DOJ reverses Obama-era program that targeted credit for gun dealers
By Brian Seay
The Justice Department is ending a controversial Obama-era program that discouraged banks from offering credit to certain businesses, including gun dealers.
In a letter dated Aug. 16, Assistant Attorney General Stephen Boyd called ‘Operation Choke Point’ a “misguided initiative” and said it’s no longer in effect.
The program, launched under former Attorney General Eric Holder, attempted to cut off credit to “high risk” customers, including short-term lenders and firearms dealers. Critics said it hurt legitimate businesses.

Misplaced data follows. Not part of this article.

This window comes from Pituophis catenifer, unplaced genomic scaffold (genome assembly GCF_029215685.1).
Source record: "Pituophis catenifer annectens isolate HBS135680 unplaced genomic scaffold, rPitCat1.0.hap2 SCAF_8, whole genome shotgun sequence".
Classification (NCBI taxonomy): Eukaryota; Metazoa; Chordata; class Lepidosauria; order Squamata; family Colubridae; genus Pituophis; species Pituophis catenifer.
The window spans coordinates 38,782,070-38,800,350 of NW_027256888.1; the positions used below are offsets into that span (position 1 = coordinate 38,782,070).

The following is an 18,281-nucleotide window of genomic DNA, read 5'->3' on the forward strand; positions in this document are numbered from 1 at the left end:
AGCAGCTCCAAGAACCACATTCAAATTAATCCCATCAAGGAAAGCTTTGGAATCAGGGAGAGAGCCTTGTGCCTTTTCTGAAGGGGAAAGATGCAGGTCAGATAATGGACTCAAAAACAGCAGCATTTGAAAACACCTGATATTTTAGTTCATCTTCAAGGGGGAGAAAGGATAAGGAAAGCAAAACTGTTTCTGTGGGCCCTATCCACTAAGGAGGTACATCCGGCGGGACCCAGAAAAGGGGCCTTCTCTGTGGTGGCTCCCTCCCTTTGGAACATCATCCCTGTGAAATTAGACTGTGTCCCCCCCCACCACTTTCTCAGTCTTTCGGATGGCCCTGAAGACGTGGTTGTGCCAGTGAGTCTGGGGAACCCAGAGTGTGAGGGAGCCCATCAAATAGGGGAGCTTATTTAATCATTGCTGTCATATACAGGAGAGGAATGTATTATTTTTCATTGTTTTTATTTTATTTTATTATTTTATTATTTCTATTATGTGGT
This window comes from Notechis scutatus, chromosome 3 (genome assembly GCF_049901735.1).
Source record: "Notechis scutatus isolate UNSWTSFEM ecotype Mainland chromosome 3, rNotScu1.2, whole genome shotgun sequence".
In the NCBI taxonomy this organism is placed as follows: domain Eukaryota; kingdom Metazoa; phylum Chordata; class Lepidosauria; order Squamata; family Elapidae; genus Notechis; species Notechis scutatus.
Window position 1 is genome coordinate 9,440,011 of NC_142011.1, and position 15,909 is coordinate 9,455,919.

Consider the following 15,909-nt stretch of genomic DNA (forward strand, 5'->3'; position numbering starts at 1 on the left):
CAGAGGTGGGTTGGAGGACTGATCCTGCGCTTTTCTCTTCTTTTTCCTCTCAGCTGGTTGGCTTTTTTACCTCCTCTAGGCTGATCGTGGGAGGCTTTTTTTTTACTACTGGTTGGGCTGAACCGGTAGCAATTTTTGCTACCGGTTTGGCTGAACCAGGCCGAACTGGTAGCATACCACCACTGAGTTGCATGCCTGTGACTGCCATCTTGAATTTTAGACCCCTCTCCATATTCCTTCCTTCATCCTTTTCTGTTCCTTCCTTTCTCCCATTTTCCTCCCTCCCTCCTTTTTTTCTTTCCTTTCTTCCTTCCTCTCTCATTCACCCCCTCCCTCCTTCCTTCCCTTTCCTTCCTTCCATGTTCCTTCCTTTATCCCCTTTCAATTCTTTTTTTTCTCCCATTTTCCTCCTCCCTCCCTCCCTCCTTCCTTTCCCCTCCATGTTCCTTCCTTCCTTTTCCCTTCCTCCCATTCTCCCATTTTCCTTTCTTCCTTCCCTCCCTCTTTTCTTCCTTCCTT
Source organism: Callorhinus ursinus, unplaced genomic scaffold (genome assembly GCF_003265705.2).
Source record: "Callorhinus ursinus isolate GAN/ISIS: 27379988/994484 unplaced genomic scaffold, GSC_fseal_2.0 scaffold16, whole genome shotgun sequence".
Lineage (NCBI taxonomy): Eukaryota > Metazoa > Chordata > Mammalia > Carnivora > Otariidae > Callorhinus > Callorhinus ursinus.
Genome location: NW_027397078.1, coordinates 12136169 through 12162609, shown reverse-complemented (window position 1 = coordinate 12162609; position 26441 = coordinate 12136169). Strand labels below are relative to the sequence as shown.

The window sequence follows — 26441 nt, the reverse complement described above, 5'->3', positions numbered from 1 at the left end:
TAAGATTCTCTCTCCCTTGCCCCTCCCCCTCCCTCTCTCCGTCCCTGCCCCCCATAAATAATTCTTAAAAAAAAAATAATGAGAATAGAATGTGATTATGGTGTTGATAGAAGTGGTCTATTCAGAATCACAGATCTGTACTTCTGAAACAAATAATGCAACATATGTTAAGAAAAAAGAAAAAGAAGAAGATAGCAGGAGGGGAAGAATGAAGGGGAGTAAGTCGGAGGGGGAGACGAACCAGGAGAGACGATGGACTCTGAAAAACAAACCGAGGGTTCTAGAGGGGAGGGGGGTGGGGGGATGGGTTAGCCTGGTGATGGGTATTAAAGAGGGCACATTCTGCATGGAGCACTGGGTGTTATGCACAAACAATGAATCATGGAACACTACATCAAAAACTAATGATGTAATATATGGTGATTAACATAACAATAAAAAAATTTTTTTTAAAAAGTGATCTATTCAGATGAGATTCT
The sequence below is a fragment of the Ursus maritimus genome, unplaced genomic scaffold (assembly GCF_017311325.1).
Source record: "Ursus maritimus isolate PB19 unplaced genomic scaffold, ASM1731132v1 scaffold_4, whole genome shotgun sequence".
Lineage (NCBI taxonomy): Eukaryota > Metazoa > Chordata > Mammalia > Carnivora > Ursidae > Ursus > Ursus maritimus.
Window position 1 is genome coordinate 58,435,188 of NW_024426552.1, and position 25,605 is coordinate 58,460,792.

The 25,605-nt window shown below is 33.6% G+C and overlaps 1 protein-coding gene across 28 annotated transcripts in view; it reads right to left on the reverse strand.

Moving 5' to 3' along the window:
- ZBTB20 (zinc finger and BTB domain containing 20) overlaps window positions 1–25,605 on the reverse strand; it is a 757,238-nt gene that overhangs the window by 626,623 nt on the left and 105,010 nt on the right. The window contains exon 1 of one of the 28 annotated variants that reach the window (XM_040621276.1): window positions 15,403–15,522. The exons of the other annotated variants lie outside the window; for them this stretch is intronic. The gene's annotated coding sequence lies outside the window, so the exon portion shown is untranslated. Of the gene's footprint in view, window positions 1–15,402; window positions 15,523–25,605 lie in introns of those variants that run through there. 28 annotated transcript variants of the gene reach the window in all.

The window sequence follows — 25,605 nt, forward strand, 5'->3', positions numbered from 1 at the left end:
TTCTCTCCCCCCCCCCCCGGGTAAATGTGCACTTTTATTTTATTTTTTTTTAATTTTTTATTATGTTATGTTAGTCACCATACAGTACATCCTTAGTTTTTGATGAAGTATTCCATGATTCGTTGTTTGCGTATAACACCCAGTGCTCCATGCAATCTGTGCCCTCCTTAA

“We share your view that law abiding businesses should not be targeted simply for operating in an industry that a particular administration might disfavor,” Boyd wrote in his letter. “Enforcement decisions should always be made based on the facts and the applicable law.”
The letter was a response to five Republican lawmakers who wrote to Attorney General Jeff Sessions and others asking that the program be rescinded.
“Operation Choke Point was an Obama Administration initiative that destroyed legitimate businesses to which that Administration was ideologically opposed (e.g., firearms dealers) by intimidating financial institutions into denying banking services to those businesses,” said House Judiciary Committee Chairman Bob Goodlatte and the other GOP lawmakers in the letter.
They said they convened a roundtable discussion in June with people affected by the program.